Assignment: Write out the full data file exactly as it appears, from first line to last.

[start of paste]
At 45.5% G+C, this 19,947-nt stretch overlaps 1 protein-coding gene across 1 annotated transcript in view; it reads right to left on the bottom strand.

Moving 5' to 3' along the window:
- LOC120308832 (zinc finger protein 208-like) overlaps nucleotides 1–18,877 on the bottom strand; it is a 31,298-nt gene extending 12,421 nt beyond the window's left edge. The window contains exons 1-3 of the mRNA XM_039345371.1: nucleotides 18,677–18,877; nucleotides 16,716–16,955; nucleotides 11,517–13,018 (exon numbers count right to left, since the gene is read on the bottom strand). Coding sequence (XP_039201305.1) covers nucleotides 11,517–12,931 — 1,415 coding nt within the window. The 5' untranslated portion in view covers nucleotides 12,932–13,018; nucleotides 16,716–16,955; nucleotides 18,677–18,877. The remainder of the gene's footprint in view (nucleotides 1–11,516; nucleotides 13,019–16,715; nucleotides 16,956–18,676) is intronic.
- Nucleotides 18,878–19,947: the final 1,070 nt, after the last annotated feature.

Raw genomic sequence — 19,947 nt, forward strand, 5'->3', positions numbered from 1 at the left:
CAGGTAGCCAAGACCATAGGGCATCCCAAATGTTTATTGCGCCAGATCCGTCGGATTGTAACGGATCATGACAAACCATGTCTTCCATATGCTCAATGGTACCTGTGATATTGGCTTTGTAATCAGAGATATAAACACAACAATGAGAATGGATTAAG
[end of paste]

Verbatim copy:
At 45.5% G+C, this 19,947-nt stretch overlaps 1 protein-coding gene across 1 annotated transcript in view; it reads right to left on the bottom strand.

Moving 5' to 3' along the window:
- LOC120308832 (zinc finger protein 208-like) overlaps nucleotides 1–18,877 on the bottom strand; it is a 31,298-nt gene extending 12,421 nt beyond the window's left edge. The window contains exons 1-3 of the mRNA XM_039345371.1: nucleotides 18,677–18,877; nucleotides 16,716–16,955; nucleotides 11,517–13,018 (exon numbers count right to left, since the gene is read on the bottom strand). Coding sequence (XP_039201305.1) covers nucleotides 11,517–12,931 — 1,415 coding nt within the window. The 5' untranslated portion in view covers nucleotides 12,932–13,018; nucleotides 16,716–16,955; nucleotides 18,677–18,877. The remainder of the gene's footprint in view (nucleotides 1–11,516; nucleotides 13,019–16,715; nucleotides 16,956–18,676) is intronic.
- Nucleotides 18,878–19,947: the final 1,070 nt, after the last annotated feature.

Raw genomic sequence — 19,947 nt, forward strand, 5'->3', positions numbered from 1 at the left:
CAGGTAGCCAAGACCATAGGGCATCCCAAATGTTTATTGCGCCAGATCCGTCGGATTGTAACGGATCATGACAAACCATGTCTTCCATATGCTCAATGGTACCTGTGATATTGGCTTTGTAATCAGAGATATAAACACAACAATGAGAATGGATTAAG